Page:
Global trade and international relations have dominated the news lately. The president signed a pair of sweeping tariff proclamations and issued a number of statements about trade.
Each of us has been mostly free to buy the goods and services we choose, regardless of origin. Chanel, Honda, Burberry, Adida, Mercedes Benz, Nestle, Armani, Samsung, Phillips, LG, Toyota, AXA, Bayer…these global brands earned their position because enough of us voted for them with our wallets.
If you are of a certain age, you remember when ‘fruits and vegetables’ meant about a dozen things. Now the produce section features products from dozens of countries.
Trade is not a one way street, either. Within forty miles of beautiful downtown Louisville, the small town of Valley Nebraska hosts Valmont. The company began in the irrigation equipment business in 1946. Today Valmont does business in one hundred countries on six continents.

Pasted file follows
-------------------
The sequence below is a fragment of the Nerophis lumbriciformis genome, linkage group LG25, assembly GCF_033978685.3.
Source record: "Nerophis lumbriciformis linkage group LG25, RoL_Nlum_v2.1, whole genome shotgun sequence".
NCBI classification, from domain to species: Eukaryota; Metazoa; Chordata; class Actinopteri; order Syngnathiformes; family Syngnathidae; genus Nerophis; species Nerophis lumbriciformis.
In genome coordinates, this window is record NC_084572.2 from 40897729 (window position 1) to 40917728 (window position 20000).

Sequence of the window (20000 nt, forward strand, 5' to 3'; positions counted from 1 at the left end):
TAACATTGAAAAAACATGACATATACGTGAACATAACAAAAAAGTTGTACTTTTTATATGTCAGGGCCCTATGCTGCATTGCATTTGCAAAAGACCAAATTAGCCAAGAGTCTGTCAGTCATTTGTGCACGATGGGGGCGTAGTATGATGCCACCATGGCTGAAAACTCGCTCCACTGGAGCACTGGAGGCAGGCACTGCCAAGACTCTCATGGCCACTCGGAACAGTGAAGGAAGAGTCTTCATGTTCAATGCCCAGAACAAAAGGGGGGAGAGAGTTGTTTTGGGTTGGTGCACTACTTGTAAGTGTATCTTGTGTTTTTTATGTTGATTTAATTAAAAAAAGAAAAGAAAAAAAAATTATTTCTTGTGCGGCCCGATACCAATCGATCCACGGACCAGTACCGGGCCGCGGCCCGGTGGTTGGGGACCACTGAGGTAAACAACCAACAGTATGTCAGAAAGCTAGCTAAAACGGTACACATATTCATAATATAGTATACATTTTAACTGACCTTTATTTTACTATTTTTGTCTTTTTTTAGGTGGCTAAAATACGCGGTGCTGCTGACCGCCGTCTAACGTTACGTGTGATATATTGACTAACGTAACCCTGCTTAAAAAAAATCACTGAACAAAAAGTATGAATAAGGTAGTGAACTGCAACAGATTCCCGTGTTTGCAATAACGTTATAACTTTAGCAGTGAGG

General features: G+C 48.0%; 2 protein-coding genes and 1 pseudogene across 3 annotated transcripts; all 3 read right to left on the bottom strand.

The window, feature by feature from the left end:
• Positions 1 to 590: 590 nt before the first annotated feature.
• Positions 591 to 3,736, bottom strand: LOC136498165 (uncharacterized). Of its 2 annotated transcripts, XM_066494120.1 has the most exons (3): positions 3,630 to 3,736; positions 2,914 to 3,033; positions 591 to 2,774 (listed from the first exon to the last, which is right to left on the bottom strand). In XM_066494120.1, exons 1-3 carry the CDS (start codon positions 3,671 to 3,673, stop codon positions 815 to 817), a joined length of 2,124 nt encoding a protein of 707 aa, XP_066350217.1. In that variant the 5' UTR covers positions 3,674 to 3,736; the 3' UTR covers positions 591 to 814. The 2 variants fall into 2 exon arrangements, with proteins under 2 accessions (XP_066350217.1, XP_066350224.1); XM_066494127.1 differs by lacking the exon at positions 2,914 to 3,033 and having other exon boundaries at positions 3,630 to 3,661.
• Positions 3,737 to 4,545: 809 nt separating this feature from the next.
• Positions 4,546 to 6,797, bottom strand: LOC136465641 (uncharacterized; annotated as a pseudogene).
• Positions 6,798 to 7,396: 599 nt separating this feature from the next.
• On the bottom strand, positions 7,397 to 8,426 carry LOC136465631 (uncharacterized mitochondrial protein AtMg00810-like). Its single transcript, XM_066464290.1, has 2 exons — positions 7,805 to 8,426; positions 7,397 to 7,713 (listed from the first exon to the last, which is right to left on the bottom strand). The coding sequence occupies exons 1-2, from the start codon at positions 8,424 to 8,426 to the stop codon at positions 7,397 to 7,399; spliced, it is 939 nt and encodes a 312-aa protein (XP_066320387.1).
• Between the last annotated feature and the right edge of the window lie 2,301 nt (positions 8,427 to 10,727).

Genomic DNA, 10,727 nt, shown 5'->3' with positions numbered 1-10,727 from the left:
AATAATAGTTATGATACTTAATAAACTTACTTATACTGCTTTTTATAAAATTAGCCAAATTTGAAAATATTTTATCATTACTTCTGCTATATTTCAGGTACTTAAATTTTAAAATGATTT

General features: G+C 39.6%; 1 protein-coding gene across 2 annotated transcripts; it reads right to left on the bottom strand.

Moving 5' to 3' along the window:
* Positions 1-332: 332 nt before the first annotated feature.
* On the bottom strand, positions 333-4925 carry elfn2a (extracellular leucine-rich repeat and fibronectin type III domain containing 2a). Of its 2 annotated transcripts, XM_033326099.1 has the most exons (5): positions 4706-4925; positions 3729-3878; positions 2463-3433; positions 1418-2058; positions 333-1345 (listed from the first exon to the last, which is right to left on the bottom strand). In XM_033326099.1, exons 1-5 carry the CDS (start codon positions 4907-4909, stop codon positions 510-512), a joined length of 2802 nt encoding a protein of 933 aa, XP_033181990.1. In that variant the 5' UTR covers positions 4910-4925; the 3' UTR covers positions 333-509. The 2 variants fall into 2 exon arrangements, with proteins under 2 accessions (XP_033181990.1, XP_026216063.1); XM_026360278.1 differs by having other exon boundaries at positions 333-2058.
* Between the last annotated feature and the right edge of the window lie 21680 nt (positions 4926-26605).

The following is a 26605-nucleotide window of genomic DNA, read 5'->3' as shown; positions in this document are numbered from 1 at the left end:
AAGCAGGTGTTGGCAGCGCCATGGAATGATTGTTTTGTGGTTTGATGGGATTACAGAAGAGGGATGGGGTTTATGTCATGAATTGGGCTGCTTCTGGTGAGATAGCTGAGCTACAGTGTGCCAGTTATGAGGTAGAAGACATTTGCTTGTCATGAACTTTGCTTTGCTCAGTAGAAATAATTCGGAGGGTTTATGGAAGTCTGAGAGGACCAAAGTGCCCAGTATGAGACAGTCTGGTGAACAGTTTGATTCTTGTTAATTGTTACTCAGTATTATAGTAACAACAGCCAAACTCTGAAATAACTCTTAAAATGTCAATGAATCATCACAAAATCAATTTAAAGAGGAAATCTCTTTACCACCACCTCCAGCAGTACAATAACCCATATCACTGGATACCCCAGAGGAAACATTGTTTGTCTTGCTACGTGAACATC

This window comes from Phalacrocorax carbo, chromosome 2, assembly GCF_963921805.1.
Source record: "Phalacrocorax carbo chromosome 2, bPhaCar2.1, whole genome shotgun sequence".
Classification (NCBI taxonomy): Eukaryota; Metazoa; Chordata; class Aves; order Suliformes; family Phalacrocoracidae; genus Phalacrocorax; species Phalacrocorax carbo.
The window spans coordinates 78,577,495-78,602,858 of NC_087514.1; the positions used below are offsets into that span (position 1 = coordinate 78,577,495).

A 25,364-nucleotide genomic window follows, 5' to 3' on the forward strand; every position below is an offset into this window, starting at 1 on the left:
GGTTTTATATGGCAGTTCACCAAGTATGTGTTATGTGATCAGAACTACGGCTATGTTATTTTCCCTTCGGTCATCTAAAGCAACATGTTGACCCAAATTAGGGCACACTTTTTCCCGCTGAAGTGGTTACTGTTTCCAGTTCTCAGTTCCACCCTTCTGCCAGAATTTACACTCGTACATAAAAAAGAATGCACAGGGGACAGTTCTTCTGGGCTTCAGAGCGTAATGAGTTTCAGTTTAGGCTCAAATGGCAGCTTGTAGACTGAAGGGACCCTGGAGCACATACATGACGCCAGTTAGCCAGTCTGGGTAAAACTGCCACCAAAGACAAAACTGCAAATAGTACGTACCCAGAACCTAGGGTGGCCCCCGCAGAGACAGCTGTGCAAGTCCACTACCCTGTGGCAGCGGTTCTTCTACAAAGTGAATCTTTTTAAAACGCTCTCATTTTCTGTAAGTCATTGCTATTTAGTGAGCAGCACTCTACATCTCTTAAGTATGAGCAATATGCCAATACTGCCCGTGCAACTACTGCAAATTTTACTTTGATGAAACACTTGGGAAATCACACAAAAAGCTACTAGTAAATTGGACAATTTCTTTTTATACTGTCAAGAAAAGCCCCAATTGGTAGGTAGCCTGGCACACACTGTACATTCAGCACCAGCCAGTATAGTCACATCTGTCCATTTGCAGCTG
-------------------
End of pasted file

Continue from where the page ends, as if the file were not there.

Likewise, the farms surrounding these towns help feed the people of many nations.
Many of the most iconic American companies like Caterpillar and Boeing produce for the whole world, too. As with those international brands, they earned their position by being valuable to their customers.
We could buy Fords instead of Toyotas. And people in other lands could buy Kubotas instead of Caterpillars. But what would be the point? The U.S. and the whole world has steadily gotten wealthier and more prosperous by doing business in a relatively free system of global trade.
Because citizens of each country may or may not choose to buy and sell equal amounts to other countries, so-called trade deficits result. You have a trade deficit with the grocery store—week after week, you are in there buying things. Yet the grocery store never buys anything from you. This is not a problem, is it?
Trade has made us richer and our lives better. Less trade will make us poorer and life more difficult. (A trade war and collapse of trade was at the heart of the Great Depression, after all.) We are watching current developments carefully.
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